Rarely depicted in human form, Vesta was often personified by the fire of her temple in the Forum Romanum. Entry to her temple was permitted only to her priestesses, the Vestals, who tended the sacred fire at the hearth in her temple.

As she was considered a guardian of the Roman people, her festival, the Vestalia (7-15 June), was regarded as one of the most important Roman holidays. Such was Vesta’s importance to Roman religion that hers was one of the last republican pagan cults still active following the rise of Christianity until it was forcibly disbanded by the Christian Emperor Theodosius I in AD 391.

The Di Penates, or simply Penates, were among the dii familiares (household deities) invoked most often in domestic rituals. When the family had a meal, they threw a bit into the fire on the hearth for the Penates.

Di Penates with Lares

They were thus associated with Vesta, the Lares, and the Genius of the paterfamilias in the little universe of the domus. Like other domestic deities, the Penates had a public counterpart.

An etymological interpretation of the Penates would make them in origin tutelary deities of the storeroom or innermost part of the house, where they guarded the household’s food, wine, oil, and other supplies. As they were originally associated with the source of food, they eventually became a symbol of the continuing life of the family.

The Penates of Rome (Penates Publici Populi Romani) had a temple on the Velia (Velian Hill) near the Mons Palatinus (Palatine Hill). Dionysius of Halicarnassus says it housed statues of 2 youths in the archaic style.

Aeneas and the Penates, from a 4th-Century manuscript.

The public cult of the ancestral gods of the Roman people originated in Lavinium, where they were also closely linked with Vesta. One tradition identified the public Penates as the sacred objects rescued by Aeneas from Troy and carried by him to Italy thus becoming portable deities.

Busts of the co-Emperors Marcus Aurelius (left) and Lucius Verus (right), British Museum.

Up next on the celebrations for today came the dies imperii for the joint reign of Emperors Marcus Aurelius and Lucius Verus. A Roman Emperor’s dies imperii was the date on which he assumed Imperium aka the anniversary of his accession as Emperor.

The date was observed annually with renewed oaths of loyalty and Vota Pro Salute Imperatoris, vows and offerings for the wellbeing (salus) of the Emperor. Observances resembled those on 3 January, which had replaced the traditional vows made for the salus of the Roman Republic after the transition to one-man rule under Augustus.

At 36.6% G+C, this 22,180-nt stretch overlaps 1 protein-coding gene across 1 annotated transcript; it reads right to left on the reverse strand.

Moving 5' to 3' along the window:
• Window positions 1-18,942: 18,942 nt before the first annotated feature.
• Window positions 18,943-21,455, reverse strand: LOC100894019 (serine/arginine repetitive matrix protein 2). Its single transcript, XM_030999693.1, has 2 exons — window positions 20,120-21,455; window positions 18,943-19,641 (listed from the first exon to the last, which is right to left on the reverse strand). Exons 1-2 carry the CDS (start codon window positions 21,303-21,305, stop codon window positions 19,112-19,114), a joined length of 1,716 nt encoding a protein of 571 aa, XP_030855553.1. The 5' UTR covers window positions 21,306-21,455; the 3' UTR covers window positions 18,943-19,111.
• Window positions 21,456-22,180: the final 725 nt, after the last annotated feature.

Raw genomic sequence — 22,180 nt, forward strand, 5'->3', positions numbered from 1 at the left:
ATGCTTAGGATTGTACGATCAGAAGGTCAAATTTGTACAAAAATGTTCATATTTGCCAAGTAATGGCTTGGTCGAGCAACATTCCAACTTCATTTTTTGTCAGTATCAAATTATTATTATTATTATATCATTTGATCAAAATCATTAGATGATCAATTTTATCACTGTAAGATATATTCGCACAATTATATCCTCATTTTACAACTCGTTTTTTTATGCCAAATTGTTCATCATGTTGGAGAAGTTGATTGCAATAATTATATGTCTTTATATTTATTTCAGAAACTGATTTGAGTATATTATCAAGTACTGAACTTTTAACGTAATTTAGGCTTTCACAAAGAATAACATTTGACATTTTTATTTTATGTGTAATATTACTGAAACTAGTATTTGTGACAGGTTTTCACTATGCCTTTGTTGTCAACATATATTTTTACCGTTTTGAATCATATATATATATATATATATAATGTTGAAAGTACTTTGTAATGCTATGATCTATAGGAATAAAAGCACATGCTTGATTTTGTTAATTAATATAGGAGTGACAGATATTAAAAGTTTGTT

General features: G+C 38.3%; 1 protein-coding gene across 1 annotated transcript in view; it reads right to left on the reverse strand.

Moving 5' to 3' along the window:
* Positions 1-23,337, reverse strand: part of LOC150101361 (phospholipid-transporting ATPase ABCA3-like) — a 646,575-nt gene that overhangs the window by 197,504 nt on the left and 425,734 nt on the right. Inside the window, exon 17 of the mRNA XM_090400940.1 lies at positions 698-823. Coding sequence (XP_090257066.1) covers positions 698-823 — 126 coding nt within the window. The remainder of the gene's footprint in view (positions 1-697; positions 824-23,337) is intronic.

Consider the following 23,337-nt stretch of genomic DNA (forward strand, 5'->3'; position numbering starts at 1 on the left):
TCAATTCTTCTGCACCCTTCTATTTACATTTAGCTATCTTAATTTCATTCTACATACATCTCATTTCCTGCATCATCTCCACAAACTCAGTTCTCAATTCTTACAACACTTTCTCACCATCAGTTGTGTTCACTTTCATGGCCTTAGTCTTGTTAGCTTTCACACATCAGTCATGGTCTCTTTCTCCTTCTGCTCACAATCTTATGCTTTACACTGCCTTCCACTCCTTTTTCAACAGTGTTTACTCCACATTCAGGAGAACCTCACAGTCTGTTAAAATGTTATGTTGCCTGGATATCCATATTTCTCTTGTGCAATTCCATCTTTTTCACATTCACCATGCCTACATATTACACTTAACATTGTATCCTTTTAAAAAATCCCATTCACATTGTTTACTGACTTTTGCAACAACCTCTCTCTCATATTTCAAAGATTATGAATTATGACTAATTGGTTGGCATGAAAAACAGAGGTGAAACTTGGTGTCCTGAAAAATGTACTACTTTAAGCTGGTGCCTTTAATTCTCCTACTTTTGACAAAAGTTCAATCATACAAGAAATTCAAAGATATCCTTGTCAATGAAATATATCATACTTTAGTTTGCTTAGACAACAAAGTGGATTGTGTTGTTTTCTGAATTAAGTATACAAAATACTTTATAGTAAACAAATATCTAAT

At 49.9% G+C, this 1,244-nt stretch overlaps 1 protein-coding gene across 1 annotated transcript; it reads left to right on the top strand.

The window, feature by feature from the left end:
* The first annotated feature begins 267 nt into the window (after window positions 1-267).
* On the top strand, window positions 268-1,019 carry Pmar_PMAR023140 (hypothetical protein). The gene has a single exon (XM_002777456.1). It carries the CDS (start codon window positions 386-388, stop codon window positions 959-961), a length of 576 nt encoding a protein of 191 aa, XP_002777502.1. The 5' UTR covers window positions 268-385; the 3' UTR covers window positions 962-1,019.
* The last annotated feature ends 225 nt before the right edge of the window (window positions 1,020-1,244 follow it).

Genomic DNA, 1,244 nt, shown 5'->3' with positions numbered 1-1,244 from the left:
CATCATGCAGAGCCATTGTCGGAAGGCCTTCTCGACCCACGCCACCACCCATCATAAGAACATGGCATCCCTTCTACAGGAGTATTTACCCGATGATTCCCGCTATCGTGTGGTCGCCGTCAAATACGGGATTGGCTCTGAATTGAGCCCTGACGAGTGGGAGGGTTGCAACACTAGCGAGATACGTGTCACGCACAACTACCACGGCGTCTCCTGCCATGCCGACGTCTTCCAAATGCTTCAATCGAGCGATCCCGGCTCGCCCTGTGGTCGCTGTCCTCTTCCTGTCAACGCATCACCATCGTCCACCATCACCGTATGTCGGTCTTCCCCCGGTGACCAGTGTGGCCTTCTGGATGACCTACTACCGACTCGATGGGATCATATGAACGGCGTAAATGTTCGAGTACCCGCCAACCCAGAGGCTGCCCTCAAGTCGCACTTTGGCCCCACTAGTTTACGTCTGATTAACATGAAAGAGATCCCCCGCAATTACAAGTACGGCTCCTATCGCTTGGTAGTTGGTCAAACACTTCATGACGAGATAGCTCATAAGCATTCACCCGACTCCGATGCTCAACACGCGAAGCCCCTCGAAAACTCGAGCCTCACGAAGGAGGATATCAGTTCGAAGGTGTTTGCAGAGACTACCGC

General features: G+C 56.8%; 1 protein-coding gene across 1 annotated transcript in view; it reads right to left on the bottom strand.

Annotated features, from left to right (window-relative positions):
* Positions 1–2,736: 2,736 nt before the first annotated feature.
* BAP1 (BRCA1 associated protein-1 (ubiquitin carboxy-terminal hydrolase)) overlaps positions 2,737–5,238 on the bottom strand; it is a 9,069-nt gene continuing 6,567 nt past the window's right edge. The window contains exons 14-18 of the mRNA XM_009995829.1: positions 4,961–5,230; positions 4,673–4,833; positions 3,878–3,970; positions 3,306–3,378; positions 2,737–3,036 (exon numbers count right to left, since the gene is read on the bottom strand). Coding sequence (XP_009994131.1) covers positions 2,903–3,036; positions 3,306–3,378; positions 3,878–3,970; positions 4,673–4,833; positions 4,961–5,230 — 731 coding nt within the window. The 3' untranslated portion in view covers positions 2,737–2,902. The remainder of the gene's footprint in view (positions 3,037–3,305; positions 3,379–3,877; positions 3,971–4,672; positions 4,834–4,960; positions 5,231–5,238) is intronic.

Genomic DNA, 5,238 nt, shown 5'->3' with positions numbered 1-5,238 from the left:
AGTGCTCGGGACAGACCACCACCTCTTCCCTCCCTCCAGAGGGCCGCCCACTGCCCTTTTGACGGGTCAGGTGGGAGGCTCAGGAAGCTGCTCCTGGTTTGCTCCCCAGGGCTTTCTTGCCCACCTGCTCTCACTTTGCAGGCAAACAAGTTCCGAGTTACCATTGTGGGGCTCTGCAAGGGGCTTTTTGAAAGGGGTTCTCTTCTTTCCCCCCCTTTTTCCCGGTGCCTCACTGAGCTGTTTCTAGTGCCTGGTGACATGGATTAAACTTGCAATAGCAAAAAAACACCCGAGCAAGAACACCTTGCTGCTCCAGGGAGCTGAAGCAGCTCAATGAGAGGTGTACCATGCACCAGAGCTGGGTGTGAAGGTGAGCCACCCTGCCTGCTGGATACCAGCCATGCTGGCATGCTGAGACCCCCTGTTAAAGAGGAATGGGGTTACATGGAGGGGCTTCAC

The dies imperii was a recognition that succession during the Empire might take place irregularly through the death or overthrow of an Emperor. This contrasted the annual terms of office for the Republic’s Magistrates when the year was designated by the names of Consuls serving their 1-year term.

Portrait head of Lucius Verus, found in Athens (National Archaeological Museum of Athens).

Marcus Aurelius and Lucius Verus came to office in 161 AD. Verus would reign until he succumbed to symptoms attributed to food poisoning in 169, while Marcus Aurelius would reign until his death in March 180 AD.

During their reign, the Roman Empire defeated a revitalized Parthia in the east. In Central Europe, Aurelius fought the MarcomanniQuadi, and Sarmatians with success during the Marcomannic Wars.

Despite the minor differences between them, Marcus Aurelius grieved the loss of his adoptive brother Verus. He accompanied the body to Rome, where he offered games to honor his memory.

Bust of Marcus Aurelius in the Musée Saint-Raymond (Toulouse, France).

After the funeral, the Roman Senate declared Verus deified and to be worshipped as Divine Verus (Divus Verus). Marcus Aurelius acquired the reputation of a philosopher king within his lifetime, and the title would remain his after death when he too was immediately deified.

We hope you enjoyed today’s celebrations, since you had more than 1 choice. Please join us again soon as we explore some other time and place in Roman History.

Till next time, Don’t Stop Rome-ing!



Beard, Mary; North, John; Price, Simon. Religions of Rome: Volume 1, A History. Cambridge University Press, 1998. ISBN 0 521 30401 6.

Chance, Jane. Medieval Mythography: From Roman North Africa to the School of Chartres, A.D. 433–1177. University Press of Florida, 1994.

Dench, EmmaRomulus’ Asylum: Roman Identities from the Age of Alexander to the Age of Hadrian. Oxford University Press, 2005.

Hahn, Frances Hickson. “Performing the Sacred: Prayers and Hymns”. A Companion to Roman Religion. Blackwell, 2007.

Lefkowitz, Mary R.; Fant, Maureen B. Women’s Life in Greece and Rome: A Source Book in Translation. Johns Hopkins University Press, 2005. ISBN 978-0-8018-8310-1.

Morford, Mark P.O.; Lenardon, Robert J.; Sham, Michael. Classical Mythology (9th ed.). Oxford University Press, 2011. ISBN 9780195397703.

Nixon, C.E.V. In Praise of Later Roman Emperors: The Panegyrici Latini. University of California Press, 1994.

Noehden, G. H. “On the Worship of Vesta, and the Holy Fire, in Ancient Rome: with an Account of the Vestal Virgins”. The Classical Journal, 1817.

Noreña, Carlos F. Imperial Ideals in the Roman West: Representation, Circulation, Power. Cambridge University Press, 2011.

Rosenberger, Veit. “Religious Actors in Daily Life: Practices and Related Beliefs”. A Companion to Roman Religion. Blackwell, 2007.

Rüpke, JörgThe Roman Calendar from Numa to Constantine: Time, History, and the Fasti. Wiley-Blackwell, 2011.

Salzman, Michele Renee. On Roman Time: The Codex Calendar of 354 and the Rhythms of Urban Life in Late Antiquity. University of California Press, 1990.

Scheid, John. “Sacrifices for Gods and Ancestors”. A Companion to Roman Religion. Blackwell, 2007.